It could be said the audience for Out of the Whirlpool is the entire world. But the book has some special gems for those who work in the profession of blind rehab.
Sue W. Martin tried to kill herself when she was twenty-six years old. Martin has been living with the consequences of that desperate act for over thirty years.
A book that begins with the author placing a loaded gun to her head and pulling the trigger. Waking up blind. Sounds depressing.
Except it isn’t.
Out of the Whirlpool is a book about putting life back together from the ashes of a life gone, apparently, all wrong.
After the thrilling foxhunt in the first chapter the reader experiences, up close and personal, what suicidal depression feels like. When the dust settles the author is forced to deal with blindness. In those early days Martin didn’t see how she could go on. But she did go on. Sometimes haltingly, just putting one foot in front of the other. Each step a struggle yet each step taking her closer to being a whole person.
“I could not put this book down! On one hand it is the best book ever written in the genre of blindness literature. At its most basic level it tells the story of how someone goes about learning the skills it takes to live in the world as a person who is blind. It does that better than anyone has done it before. Beyond that the book is a story for every person who has ever struggled or who is struggling to know that in the face of the most difficult challenges there is hope.”
“You’ll cry, you’ll laugh, and when you’re done, you’ll know that you have witnessed the miracle of someone not only overcoming adversity, but thriving despite it.”
“If even one person hears Sue’s message, can reach out for help and hold on for dear life, rather than ending it, this book will be priceless.”
From: “What People Are Saying”
A Resource for the Newly Blind and Blind Rehab Professionals
“Your book is getting better as I go along. I see this book becoming an excellent guide for a newly blind person. You did a great job of presenting the rehab skills the way they should be learned and applied. That, along with the personal adjustment to life as a blind person is very graphic and real.
It is like the reader is blind going through each experience. Even for someone like myself with vast blind rehab experience it gives light to how a newly blind person deals with each hurdle.”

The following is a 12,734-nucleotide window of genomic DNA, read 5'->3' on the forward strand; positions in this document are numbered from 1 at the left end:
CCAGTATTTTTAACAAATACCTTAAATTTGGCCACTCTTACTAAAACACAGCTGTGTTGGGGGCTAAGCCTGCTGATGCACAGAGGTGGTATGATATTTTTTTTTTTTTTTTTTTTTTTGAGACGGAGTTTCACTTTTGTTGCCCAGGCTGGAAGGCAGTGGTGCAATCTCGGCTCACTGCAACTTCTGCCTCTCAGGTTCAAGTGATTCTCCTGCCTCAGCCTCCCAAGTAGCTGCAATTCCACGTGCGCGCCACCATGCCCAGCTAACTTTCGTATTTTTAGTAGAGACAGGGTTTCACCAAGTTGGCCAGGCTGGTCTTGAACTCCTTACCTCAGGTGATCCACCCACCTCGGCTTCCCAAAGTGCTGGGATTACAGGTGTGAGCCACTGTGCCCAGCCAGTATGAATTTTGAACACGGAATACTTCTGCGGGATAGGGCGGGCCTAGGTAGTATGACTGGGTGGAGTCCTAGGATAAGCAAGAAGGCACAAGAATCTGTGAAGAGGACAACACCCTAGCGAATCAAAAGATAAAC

–Stevo Ernst, Retired
Supervisor, Low Vision Training Section, Southeastern Blind Rehab Center, United States Department of Veterans Affairs
Didn’t know if I was going to cry or laugh or just be contented
“And now as I sit here in front of the keyboard, I struggle – I can’t seem to find the words that truly convey just how powerful your story really is.
So, I picked up your book on a Thursday night, hesitating at the time because I didn’t think that I could fully commit to reading all of it. When I got to the end of chapter one, there was no turning back. Immediately captivated, I couldn’t stop reading.
Over the next two-and-a-half days, I selfishly only put your book down for necessities – you know, like feeding and caring for that pesky family of mine. Admittedly, I wasn’t going to win mother of the year award (or wife of the year for that matter) that weekend! I was so intrigued – I curiously didn’t know if I was going to cry, or laugh, or just feel contented as each chapter began and ended.
I felt right there alongside you through every step. After I finished the book, I was in this funky state of mind…like when you read a really good book, you become so much a part of it, that when it ends, you’re like, “wait a minute…what just happened…” I find myself reflecting back on certain chapters and stories often. You gave so much of yourself, and with that honesty and courage, you gave us all a gift. Jim’s a lucky man
– and after reading all about him, I suppose he’s a keeper, too! You guys pretty much rock!”
– Pauline Damery
Trade Show Manager, Freedom Scientific, Inc.